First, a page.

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Savage act in polarised country

Jared Loughner, the suspect in Saturday's shooting spree in Arizona which killed six people and critically wounded Congresswoman Gabrielle Giffords, was not working alone. True, the rampage apparently emerged from his confused, unstable and troubled mind. But it was also the by-product of a polarised political culture underpinned by increasingly vitriolic, violent and vituperative rhetoric and symbolism. Fights outside town hall meetings, guns outside rallies, Facebook pages calling for assassinations, discussions about the most propitious moment for armed insurrection. In late October I asked a man in the quaint town of Salida, Colorado, if President Barack Obama had done anything worthwhile. “Well he's increased the guns and ammunitions industry exponentially,” he said. “My friends are stockpiling.” To dismiss these as the voices of the marginal was to miss the point and misunderstand the trend. America is more polarised under Mr. Obama than it has been in four decades: the week he was elected gun sales leapt 50 per cent year on year.
Where the right is concerned the marginal and the mainstream have rapidly become blurred. Neither the Tea Party nor Mr. Obama created these divisions. But over the past two years they have intensified to an alarming degree. Polls last year revealed that a majority of Republicans believe Mr. Obama is a Muslim and a socialist while two-thirds of Republicans either believe or are not sure that the President is “a racist who hates white people”. In this alternative reality armed response becomes, if not logical, then at least debatable. After all, if Mr. Obama truly were a foreign-born, white-hating terrorist sympathiser who has usurped the presidency, drastic action would make sense. One anti-Obama campaigner carried a placard saying, “It is time to water the tree of liberty” — a reference to Thomas Jefferson's famous quote: “The tree of liberty must be refreshed from time to time with the blood of patriots and tyrants.” In few places was the national atmosphere played out more dramatically than in the border state of Arizona. In April Raul Grijalva, in Gabrielle Giffords's adjacent constituency, faced bomb threats for opposing a new anti-immigration law. In August, Ms Giffords called police after a man dropped a gun at an event similar to the one she attended on Saturday. A few months ago Sarah Palin, targeting Ms Giffords's marginal constituency, put the seat in crosshairs, and encouraged supporters to “reload and take aim”.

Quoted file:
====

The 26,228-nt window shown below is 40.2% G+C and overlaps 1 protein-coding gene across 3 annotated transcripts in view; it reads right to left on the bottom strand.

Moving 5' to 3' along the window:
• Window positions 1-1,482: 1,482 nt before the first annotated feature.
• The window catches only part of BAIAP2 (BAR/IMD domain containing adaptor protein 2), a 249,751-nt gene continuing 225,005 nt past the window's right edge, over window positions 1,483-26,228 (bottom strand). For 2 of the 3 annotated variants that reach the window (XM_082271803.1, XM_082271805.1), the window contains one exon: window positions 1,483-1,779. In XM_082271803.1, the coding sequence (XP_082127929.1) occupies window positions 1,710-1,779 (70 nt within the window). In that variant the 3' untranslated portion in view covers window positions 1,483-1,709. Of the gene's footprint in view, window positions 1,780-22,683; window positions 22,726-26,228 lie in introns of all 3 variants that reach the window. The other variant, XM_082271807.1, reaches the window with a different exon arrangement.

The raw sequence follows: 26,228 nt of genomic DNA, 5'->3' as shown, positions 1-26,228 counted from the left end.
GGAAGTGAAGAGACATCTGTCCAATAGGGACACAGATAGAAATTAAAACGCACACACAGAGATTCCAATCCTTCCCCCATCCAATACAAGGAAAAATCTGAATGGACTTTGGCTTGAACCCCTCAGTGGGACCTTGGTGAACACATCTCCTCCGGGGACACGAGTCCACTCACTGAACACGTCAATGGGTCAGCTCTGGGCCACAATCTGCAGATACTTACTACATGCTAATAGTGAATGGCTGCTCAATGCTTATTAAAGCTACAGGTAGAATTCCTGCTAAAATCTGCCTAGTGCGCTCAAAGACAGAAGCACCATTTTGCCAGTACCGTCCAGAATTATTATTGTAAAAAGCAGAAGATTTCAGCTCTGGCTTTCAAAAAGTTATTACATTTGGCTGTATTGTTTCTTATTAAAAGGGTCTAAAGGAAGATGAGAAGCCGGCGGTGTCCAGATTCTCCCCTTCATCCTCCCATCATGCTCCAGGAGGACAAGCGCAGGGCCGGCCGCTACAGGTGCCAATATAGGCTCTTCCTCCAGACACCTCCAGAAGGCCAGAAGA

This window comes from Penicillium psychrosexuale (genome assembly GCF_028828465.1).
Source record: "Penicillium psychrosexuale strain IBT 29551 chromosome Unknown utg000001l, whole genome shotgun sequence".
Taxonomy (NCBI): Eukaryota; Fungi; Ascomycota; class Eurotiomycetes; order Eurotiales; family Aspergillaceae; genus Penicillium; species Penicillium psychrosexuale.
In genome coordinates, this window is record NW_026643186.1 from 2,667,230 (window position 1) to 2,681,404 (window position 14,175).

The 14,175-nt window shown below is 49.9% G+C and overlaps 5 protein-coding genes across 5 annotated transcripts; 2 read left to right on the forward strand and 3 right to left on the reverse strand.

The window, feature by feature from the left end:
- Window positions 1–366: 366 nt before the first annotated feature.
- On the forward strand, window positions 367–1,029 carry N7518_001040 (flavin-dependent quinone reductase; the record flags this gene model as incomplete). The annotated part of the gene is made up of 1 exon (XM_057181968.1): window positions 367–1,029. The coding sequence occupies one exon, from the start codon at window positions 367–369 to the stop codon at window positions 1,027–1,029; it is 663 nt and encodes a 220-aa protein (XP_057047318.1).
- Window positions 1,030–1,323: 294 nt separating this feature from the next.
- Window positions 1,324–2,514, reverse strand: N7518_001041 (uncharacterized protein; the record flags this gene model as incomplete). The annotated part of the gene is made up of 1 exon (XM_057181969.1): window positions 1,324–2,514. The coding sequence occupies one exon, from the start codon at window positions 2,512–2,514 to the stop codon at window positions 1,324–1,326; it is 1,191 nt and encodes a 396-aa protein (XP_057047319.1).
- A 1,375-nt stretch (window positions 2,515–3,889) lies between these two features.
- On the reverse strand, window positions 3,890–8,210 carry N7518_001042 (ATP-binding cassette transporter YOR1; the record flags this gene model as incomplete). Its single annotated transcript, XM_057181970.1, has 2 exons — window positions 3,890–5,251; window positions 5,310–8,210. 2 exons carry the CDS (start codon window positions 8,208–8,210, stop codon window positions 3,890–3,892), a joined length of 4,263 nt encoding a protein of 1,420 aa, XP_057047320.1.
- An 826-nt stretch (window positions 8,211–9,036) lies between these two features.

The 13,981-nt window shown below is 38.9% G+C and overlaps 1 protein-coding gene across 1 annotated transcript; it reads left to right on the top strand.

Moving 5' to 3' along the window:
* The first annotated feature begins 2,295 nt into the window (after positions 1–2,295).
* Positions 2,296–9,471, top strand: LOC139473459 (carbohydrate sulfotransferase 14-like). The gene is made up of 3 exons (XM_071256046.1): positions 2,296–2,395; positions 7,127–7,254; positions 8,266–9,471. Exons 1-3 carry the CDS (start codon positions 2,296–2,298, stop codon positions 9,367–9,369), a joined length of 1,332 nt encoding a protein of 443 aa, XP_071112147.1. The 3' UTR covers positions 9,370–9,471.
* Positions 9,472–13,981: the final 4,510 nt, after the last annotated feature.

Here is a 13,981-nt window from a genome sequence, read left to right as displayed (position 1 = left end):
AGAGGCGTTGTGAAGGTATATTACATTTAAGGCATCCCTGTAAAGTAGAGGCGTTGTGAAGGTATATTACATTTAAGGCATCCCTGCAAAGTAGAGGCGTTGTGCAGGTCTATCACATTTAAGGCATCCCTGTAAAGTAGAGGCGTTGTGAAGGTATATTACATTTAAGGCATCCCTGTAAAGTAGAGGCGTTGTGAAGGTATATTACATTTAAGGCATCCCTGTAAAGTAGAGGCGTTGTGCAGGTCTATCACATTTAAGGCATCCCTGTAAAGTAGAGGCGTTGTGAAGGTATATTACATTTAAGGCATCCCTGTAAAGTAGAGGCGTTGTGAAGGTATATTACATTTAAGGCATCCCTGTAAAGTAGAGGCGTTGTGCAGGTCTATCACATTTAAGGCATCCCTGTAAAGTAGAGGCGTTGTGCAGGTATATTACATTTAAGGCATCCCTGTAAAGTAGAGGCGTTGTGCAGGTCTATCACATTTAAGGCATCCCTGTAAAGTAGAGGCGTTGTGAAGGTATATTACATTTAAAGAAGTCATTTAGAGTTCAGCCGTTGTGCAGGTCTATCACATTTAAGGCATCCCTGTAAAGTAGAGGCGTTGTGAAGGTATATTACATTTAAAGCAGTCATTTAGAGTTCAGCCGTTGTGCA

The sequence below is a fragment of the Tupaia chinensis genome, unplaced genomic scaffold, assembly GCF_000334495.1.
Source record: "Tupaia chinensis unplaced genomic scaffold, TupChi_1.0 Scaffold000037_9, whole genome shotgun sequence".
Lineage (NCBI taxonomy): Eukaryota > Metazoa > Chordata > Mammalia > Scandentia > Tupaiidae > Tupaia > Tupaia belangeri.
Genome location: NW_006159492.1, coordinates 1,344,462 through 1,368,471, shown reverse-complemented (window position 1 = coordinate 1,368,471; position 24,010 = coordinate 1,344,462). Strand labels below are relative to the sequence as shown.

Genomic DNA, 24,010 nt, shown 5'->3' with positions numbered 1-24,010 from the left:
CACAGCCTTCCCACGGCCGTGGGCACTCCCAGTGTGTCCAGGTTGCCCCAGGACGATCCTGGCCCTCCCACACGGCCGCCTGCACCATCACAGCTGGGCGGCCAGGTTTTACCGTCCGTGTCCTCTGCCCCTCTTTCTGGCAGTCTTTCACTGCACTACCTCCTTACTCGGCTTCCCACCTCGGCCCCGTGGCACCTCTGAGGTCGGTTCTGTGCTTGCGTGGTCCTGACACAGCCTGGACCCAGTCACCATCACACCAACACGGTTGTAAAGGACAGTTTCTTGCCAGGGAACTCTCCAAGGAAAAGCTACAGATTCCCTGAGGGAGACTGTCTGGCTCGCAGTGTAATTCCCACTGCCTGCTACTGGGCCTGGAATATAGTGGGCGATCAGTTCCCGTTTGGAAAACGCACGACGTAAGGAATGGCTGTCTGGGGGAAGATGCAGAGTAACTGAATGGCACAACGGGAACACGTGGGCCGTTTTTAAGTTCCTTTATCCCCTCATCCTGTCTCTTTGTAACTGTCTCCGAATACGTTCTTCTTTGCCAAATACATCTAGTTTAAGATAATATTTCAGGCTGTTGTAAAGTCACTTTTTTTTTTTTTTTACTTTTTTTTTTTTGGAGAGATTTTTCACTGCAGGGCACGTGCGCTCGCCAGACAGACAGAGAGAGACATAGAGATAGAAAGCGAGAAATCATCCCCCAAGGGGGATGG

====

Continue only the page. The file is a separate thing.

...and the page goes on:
The connection between this rhetoric and Saturday's events are not causal but contextual. The shooter was not likely to be acting under direct instructions but in an atmosphere that made such an attack more likely rather than less.
In April 2009 a homeland security report on right-wing extremism concluded: “The economic downturn and the election of the first African-American President present unique drivers for right-wing radicalisation and recruitment.” As Ms Giffords struggles for her life and the country mourns its dead some insist it is too soon to draw broader political conclusions from this tragedy. But if those conclusions had been understood sooner, it is possible that such a tragedy might have been prevented.
— © Guardian Newspapers Limited, 2011